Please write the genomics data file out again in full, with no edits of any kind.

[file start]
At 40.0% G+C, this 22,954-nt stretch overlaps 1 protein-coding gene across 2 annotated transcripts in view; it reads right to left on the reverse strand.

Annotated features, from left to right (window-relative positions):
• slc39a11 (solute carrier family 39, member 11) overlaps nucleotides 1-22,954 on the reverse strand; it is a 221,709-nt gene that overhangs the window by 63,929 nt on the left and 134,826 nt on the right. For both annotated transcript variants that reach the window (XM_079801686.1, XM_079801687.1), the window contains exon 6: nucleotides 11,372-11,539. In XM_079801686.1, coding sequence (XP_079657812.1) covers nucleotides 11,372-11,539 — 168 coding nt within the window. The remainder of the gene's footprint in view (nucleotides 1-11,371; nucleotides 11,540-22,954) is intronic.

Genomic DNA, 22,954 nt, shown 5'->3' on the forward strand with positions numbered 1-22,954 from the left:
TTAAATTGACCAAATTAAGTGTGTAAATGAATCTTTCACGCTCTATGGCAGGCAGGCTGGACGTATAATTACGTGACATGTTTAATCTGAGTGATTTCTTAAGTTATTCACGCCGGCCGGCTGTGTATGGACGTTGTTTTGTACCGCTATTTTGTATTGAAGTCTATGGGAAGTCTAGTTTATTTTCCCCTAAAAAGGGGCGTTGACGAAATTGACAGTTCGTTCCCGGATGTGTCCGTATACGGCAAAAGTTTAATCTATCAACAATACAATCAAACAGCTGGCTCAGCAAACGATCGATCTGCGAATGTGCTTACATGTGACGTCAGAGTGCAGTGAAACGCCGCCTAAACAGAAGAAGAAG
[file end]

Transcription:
At 40.0% G+C, this 22,954-nt stretch overlaps 1 protein-coding gene across 2 annotated transcripts in view; it reads right to left on the reverse strand.

Annotated features, from left to right (window-relative positions):
• slc39a11 (solute carrier family 39, member 11) overlaps nucleotides 1-22,954 on the reverse strand; it is a 221,709-nt gene that overhangs the window by 63,929 nt on the left and 134,826 nt on the right. For both annotated transcript variants that reach the window (XM_079801686.1, XM_079801687.1), the window contains exon 6: nucleotides 11,372-11,539. In XM_079801686.1, coding sequence (XP_079657812.1) covers nucleotides 11,372-11,539 — 168 coding nt within the window. The remainder of the gene's footprint in view (nucleotides 1-11,371; nucleotides 11,540-22,954) is intronic.

Genomic DNA, 22,954 nt, shown 5'->3' on the forward strand with positions numbered 1-22,954 from the left:
TTAAATTGACCAAATTAAGTGTGTAAATGAATCTTTCACGCTCTATGGCAGGCAGGCTGGACGTATAATTACGTGACATGTTTAATCTGAGTGATTTCTTAAGTTATTCACGCCGGCCGGCTGTGTATGGACGTTGTTTTGTACCGCTATTTTGTATTGAAGTCTATGGGAAGTCTAGTTTATTTTCCCCTAAAAAGGGGCGTTGACGAAATTGACAGTTCGTTCCCGGATGTGTCCGTATACGGCAAAAGTTTAATCTATCAACAATACAATCAAACAGCTGGCTCAGCAAACGATCGATCTGCGAATGTGCTTACATGTGACGTCAGAGTGCAGTGAAACGCCGCCTAAACAGAAGAAGAAG